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The Natural moves to Spike: Former UFC light heavyweight and heavyweight champion Randy Couture signed on with Bellator to appear as a coach on their new reality series. Randy Couture has had disagreements with Zuffa management in the past, but if I had to guess this one comes down to money. If Viacom, the parent company of Spike TV, made him a good offer to appear on their networks he’d be foolish to turn it down. This is a touch unfortunate because it means Randy wont be featured as a talking head on Fuel TV and he’s very good in that role, but really if he’s making decision based on the finances of the offers it’s hard to fault him one way or the other.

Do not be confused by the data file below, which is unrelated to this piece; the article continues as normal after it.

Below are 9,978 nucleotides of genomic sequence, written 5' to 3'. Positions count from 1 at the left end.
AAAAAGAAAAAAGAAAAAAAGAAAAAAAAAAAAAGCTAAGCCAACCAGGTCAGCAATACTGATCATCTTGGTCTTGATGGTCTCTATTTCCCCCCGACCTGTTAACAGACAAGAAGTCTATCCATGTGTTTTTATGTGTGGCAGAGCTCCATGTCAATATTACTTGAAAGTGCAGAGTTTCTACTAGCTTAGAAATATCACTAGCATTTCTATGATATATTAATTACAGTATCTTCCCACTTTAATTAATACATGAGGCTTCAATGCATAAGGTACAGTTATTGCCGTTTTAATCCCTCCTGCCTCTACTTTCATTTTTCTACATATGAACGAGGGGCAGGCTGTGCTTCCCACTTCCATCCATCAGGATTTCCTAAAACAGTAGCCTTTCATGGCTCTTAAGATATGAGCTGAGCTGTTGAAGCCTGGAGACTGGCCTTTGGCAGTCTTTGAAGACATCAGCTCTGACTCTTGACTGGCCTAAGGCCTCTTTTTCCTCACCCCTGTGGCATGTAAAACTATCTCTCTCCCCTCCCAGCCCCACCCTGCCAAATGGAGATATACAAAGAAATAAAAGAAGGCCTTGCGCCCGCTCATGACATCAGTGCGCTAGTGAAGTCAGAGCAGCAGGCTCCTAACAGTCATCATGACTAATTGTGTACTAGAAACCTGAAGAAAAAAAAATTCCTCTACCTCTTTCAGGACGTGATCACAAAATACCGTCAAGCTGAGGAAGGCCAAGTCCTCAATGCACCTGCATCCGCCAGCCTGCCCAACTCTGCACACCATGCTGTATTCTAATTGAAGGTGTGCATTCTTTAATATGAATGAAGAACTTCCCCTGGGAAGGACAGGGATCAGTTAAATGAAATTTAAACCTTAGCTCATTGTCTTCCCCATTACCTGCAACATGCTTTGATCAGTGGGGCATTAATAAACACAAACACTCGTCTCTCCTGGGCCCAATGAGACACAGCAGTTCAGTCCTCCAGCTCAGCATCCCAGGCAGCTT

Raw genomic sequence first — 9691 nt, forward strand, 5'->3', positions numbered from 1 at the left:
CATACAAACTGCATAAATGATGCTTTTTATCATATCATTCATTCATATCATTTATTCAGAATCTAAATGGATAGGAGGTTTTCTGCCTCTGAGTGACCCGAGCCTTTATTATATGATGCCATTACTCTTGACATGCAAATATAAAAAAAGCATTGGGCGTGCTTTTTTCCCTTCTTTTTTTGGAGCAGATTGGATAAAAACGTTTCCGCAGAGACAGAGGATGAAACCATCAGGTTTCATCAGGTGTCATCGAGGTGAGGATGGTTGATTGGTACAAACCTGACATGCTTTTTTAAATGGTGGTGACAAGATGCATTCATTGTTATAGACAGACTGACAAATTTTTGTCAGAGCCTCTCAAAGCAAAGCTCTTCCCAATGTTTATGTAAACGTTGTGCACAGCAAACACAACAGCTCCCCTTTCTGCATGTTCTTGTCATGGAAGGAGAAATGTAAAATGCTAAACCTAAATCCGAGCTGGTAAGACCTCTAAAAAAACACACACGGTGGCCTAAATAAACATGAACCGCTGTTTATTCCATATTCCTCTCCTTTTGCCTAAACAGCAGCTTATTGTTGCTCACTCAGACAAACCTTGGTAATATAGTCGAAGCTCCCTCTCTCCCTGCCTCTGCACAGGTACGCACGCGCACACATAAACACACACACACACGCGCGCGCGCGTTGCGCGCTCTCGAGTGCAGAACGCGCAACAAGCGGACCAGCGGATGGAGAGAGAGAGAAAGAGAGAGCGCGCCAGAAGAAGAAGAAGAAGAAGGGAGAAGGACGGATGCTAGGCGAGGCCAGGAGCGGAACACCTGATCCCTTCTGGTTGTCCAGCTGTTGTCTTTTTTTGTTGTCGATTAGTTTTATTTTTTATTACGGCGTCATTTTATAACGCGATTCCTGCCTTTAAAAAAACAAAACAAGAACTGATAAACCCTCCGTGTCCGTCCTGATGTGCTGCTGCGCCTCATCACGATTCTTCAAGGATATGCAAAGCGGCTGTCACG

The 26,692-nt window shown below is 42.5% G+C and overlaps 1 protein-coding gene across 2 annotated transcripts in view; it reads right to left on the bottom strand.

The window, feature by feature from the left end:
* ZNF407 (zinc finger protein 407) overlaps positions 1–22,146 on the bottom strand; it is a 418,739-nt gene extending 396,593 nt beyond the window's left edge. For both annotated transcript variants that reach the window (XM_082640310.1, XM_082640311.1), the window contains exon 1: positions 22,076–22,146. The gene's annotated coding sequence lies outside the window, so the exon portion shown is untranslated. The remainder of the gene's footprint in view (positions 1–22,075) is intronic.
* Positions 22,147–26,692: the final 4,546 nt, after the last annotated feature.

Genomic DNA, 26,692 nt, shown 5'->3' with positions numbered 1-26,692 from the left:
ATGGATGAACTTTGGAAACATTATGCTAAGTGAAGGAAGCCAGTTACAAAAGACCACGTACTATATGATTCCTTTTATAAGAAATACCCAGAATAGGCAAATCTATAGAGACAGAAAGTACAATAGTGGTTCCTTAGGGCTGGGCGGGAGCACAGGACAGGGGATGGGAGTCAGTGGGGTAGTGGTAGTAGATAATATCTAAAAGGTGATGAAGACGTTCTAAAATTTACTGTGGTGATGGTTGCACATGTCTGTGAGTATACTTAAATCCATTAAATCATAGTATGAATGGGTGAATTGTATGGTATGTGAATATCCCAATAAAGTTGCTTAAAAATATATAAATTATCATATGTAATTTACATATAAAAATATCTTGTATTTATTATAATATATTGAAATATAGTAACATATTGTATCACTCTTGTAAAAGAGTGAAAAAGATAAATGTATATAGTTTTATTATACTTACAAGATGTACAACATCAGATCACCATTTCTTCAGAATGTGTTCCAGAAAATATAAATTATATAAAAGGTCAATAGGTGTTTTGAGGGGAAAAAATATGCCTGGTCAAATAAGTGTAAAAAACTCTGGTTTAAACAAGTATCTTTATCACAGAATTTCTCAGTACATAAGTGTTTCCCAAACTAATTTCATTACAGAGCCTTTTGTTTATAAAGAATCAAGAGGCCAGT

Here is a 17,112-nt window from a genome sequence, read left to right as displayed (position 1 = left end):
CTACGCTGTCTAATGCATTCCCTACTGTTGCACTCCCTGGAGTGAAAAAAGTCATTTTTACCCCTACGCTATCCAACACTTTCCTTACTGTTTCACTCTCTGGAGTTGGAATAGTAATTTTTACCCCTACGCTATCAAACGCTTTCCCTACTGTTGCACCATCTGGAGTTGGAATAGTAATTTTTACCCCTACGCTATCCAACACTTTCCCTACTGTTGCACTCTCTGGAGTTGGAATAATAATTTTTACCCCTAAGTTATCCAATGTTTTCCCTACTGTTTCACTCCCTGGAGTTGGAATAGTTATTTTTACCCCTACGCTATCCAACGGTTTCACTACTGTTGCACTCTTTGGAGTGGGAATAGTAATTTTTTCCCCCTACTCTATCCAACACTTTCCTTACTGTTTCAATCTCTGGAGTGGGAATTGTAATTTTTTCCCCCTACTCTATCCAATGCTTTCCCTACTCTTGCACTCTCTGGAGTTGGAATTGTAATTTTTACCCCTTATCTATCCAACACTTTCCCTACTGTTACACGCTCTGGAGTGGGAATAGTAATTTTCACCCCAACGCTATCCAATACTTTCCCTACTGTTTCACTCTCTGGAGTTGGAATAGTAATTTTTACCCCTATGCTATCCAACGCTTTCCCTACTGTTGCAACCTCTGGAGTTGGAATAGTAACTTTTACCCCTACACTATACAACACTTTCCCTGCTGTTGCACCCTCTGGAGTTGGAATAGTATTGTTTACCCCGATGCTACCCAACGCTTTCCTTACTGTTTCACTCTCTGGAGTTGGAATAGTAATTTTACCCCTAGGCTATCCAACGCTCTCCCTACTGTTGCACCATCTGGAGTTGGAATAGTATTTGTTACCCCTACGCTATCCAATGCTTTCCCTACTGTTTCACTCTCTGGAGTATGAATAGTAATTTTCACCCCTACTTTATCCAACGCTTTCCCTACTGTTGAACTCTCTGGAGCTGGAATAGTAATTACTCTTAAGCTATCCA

UFC 159 get’s fleshed out: UFC 159 is currently scheduled to be headlined by the title fight between UFC light heavyweight champion Jon Jones and challenger Chael Sonnen. Considering the profile of both fighters and the fact that the current season of The Ultimate Fighter features them as opposing coaches the event is set to do good business. To fill out the rest of the main card the UFC has announced that the co-main event will feature middleweights Michael Bisping and Alan Belcher fighting. Also scheduled at this time are a heavyweight clash between Roy Nelson and Cheick Kongo, Pat Healy taking on Jim Miller, and Phil Davis fighting Vinny Magalhaes. While the show is certainly relying on Jones and Sonnen those other fights are certainly interesting in their own right, and hopefully the UFC will avoid the one fight card dilemma that has come up with them recently and has plagued boxing for a while now.